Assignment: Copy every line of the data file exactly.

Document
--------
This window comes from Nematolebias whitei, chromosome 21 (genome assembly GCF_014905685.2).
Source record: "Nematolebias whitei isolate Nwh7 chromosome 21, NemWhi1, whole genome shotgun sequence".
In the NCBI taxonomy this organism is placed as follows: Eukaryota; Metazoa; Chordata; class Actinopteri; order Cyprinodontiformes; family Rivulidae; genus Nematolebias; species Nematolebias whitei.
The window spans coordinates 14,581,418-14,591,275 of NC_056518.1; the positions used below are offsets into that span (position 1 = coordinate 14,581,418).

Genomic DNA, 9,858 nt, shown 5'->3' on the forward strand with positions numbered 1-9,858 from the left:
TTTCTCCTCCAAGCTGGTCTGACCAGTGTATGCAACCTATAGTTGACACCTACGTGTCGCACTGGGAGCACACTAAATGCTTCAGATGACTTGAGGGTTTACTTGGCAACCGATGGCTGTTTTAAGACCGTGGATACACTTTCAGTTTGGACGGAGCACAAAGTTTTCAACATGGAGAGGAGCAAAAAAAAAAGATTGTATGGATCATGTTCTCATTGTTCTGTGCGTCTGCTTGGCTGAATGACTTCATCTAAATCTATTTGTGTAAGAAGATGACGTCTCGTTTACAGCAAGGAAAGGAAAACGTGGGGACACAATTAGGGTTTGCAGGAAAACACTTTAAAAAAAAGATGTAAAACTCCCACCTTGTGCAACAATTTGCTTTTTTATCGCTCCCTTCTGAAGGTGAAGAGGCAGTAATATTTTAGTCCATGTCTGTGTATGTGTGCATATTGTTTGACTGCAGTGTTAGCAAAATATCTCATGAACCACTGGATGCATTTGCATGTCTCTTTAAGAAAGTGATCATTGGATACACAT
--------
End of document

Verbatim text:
This window comes from Nematolebias whitei, chromosome 21 (genome assembly GCF_014905685.2).
Source record: "Nematolebias whitei isolate Nwh7 chromosome 21, NemWhi1, whole genome shotgun sequence".
In the NCBI taxonomy this organism is placed as follows: Eukaryota; Metazoa; Chordata; class Actinopteri; order Cyprinodontiformes; family Rivulidae; genus Nematolebias; species Nematolebias whitei.
The window spans coordinates 14,581,418-14,591,275 of NC_056518.1; the positions used below are offsets into that span (position 1 = coordinate 14,581,418).

Genomic DNA, 9,858 nt, shown 5'->3' on the forward strand with positions numbered 1-9,858 from the left:
TTTCTCCTCCAAGCTGGTCTGACCAGTGTATGCAACCTATAGTTGACACCTACGTGTCGCACTGGGAGCACACTAAATGCTTCAGATGACTTGAGGGTTTACTTGGCAACCGATGGCTGTTTTAAGACCGTGGATACACTTTCAGTTTGGACGGAGCACAAAGTTTTCAACATGGAGAGGAGCAAAAAAAAAAGATTGTATGGATCATGTTCTCATTGTTCTGTGCGTCTGCTTGGCTGAATGACTTCATCTAAATCTATTTGTGTAAGAAGATGACGTCTCGTTTACAGCAAGGAAAGGAAAACGTGGGGACACAATTAGGGTTTGCAGGAAAACACTTTAAAAAAAAGATGTAAAACTCCCACCTTGTGCAACAATTTGCTTTTTTATCGCTCCCTTCTGAAGGTGAAGAGGCAGTAATATTTTAGTCCATGTCTGTGTATGTGTGCATATTGTTTGACTGCAGTGTTAGCAAAATATCTCATGAACCACTGGATGCATTTGCATGTCTCTTTAAGAAAGTGATCATTGGATACACAT